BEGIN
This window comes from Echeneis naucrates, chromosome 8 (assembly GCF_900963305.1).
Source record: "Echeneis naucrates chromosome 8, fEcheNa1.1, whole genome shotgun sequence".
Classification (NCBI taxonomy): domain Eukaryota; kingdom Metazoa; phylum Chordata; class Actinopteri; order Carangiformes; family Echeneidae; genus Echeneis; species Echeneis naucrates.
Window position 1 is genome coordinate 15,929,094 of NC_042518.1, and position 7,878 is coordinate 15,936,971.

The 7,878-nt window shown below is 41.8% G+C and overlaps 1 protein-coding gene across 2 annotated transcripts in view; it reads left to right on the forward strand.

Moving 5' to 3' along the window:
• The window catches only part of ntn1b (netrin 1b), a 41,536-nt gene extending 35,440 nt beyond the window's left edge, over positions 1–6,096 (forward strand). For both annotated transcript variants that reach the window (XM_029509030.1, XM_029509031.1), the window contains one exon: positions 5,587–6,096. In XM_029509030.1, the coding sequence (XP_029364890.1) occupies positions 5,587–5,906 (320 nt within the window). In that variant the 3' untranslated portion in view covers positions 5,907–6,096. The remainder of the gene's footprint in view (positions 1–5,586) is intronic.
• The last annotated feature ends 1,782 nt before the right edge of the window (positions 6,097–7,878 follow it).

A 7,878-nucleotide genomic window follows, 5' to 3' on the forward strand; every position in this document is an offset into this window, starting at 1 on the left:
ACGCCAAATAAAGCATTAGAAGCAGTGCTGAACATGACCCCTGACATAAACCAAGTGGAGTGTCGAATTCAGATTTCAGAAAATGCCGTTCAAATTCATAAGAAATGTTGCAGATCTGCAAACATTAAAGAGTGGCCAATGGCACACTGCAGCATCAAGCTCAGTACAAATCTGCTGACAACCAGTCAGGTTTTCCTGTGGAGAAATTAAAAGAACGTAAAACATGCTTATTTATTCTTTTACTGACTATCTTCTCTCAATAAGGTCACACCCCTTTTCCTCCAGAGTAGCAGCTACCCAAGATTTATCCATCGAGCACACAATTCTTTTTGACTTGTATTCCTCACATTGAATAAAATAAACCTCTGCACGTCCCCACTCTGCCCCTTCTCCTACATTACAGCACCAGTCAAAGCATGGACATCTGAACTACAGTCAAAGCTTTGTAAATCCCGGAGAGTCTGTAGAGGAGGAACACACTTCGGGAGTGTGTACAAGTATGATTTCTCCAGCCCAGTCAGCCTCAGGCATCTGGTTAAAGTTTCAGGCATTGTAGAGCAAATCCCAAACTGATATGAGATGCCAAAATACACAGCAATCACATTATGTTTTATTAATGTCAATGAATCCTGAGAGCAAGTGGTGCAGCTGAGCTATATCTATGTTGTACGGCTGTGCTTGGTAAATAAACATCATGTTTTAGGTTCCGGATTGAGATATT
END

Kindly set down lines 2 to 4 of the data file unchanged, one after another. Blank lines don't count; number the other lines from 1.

Source record: "Echeneis naucrates chromosome 8, fEcheNa1.1, whole genome shotgun sequence".
Classification (NCBI taxonomy): domain Eukaryota; kingdom Metazoa; phylum Chordata; class Actinopteri; order Carangiformes; family Echeneidae; genus Echeneis; species Echeneis naucrates.
Window position 1 is genome coordinate 15,929,094 of NC_042518.1, and position 7,878 is coordinate 15,936,971.